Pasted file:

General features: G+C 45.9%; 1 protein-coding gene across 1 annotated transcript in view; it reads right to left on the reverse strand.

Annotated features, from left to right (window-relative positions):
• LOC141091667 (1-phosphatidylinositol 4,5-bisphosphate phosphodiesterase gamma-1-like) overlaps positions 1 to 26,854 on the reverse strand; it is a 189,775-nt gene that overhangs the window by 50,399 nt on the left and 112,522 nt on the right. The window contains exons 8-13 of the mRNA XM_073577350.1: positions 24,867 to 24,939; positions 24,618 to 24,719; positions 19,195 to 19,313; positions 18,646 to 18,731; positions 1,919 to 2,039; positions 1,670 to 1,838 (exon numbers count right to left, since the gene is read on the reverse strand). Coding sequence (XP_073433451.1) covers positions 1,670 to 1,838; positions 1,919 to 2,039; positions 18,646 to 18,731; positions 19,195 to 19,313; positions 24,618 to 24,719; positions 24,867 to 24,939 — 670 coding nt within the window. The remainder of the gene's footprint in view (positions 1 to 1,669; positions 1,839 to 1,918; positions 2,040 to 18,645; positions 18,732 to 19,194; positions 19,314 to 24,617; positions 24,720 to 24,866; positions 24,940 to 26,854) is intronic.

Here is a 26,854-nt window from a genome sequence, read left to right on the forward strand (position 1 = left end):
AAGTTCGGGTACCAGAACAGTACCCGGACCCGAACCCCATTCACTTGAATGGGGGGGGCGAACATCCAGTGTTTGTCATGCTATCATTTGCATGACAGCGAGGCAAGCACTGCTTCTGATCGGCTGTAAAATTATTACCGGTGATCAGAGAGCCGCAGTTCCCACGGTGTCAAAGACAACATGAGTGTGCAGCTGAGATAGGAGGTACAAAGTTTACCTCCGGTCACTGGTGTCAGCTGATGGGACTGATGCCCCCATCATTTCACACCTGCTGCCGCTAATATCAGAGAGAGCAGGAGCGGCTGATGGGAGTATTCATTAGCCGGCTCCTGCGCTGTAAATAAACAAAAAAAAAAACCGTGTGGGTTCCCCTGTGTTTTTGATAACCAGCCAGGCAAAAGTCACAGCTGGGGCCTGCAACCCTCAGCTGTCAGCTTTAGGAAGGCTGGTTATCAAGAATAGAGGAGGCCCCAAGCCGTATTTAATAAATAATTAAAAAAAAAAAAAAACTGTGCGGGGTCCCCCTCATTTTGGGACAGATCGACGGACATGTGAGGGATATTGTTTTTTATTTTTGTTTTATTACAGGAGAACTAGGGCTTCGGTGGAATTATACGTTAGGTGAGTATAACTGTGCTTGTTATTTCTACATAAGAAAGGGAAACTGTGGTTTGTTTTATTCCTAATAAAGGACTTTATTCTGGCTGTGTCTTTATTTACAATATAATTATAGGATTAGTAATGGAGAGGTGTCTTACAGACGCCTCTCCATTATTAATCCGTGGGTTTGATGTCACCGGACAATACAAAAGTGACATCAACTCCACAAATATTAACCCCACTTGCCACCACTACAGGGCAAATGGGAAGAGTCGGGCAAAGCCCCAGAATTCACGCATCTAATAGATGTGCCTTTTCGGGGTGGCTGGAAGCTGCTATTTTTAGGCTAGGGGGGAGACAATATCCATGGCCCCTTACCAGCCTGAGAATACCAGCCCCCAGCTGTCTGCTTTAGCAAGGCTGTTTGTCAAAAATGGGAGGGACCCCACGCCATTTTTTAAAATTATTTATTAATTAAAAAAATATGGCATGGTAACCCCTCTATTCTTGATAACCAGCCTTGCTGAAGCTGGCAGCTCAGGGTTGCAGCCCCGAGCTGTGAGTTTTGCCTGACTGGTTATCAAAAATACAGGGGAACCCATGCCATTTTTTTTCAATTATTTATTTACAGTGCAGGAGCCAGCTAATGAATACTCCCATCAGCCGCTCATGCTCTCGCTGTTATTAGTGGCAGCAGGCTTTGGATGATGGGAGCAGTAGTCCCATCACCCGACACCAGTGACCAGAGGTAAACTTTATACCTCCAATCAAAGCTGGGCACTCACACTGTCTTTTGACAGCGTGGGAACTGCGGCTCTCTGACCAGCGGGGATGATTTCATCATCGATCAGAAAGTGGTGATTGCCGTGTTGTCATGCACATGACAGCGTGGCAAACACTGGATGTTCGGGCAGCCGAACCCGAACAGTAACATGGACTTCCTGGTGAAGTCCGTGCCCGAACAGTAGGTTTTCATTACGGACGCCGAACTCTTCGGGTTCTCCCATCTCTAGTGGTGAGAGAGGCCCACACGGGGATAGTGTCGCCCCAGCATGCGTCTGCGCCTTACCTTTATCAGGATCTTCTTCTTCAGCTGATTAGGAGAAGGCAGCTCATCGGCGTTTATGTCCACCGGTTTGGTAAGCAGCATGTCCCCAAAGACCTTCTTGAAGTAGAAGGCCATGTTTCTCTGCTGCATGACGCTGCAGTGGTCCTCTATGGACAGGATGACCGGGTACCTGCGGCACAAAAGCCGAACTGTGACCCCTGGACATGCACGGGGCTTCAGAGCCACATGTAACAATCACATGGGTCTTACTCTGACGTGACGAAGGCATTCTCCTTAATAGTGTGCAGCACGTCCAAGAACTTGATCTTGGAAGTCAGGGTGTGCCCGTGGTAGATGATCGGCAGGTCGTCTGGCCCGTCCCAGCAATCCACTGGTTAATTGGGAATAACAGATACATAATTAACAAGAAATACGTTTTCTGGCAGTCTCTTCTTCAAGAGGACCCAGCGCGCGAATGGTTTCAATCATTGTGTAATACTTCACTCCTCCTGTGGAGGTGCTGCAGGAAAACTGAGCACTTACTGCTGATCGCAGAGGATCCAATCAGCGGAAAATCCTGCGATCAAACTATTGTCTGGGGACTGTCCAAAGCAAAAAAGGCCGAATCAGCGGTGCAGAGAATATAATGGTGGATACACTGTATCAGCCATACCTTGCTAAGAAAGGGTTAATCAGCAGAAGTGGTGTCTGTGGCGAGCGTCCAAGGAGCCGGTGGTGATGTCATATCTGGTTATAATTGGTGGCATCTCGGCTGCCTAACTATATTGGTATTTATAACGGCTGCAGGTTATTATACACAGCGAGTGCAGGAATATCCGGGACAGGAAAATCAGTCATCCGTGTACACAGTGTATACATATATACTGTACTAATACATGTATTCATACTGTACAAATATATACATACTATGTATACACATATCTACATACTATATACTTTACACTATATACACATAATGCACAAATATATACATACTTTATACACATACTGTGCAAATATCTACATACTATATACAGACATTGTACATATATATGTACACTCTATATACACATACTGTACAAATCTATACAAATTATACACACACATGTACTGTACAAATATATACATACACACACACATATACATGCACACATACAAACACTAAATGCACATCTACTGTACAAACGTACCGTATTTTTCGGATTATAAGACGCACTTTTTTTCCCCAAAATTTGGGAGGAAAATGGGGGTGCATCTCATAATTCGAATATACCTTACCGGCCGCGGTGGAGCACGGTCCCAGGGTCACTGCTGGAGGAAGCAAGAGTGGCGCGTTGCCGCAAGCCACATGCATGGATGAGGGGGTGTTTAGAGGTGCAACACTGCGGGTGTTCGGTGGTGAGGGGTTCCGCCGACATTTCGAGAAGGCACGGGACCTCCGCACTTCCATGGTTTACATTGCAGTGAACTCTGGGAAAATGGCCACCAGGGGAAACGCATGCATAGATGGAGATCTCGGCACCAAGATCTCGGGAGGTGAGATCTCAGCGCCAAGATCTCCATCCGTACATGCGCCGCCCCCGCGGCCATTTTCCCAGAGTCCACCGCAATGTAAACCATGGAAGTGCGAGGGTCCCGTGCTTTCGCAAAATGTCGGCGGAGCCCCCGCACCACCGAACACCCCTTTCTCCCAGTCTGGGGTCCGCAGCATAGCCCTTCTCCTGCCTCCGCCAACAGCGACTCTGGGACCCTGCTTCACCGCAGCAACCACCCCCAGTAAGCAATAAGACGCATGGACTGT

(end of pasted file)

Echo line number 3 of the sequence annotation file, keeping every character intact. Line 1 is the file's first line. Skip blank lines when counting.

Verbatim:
• LOC141091667 (1-phosphatidylinositol 4,5-bisphosphate phosphodiesterase gamma-1-like) overlaps positions 1 to 26,854 on the reverse strand; it is a 189,775-nt gene that overhangs the window by 50,399 nt on the left and 112,522 nt on the right. The window contains exons 8-13 of the mRNA XM_073577350.1: positions 24,867 to 24,939; positions 24,618 to 24,719; positions 19,195 to 19,313; positions 18,646 to 18,731; positions 1,919 to 2,039; positions 1,670 to 1,838 (exon numbers count right to left, since the gene is read on the reverse strand). Coding sequence (XP_073433451.1) covers positions 1,670 to 1,838; positions 1,919 to 2,039; positions 18,646 to 18,731; positions 19,195 to 19,313; positions 24,618 to 24,719; positions 24,867 to 24,939 — 670 coding nt within the window. The remainder of the gene's footprint in view (positions 1 to 1,669; positions 1,839 to 1,918; positions 2,040 to 18,645; positions 18,732 to 19,194; positions 19,314 to 24,617; positions 24,720 to 24,866; positions 24,940 to 26,854) is intronic.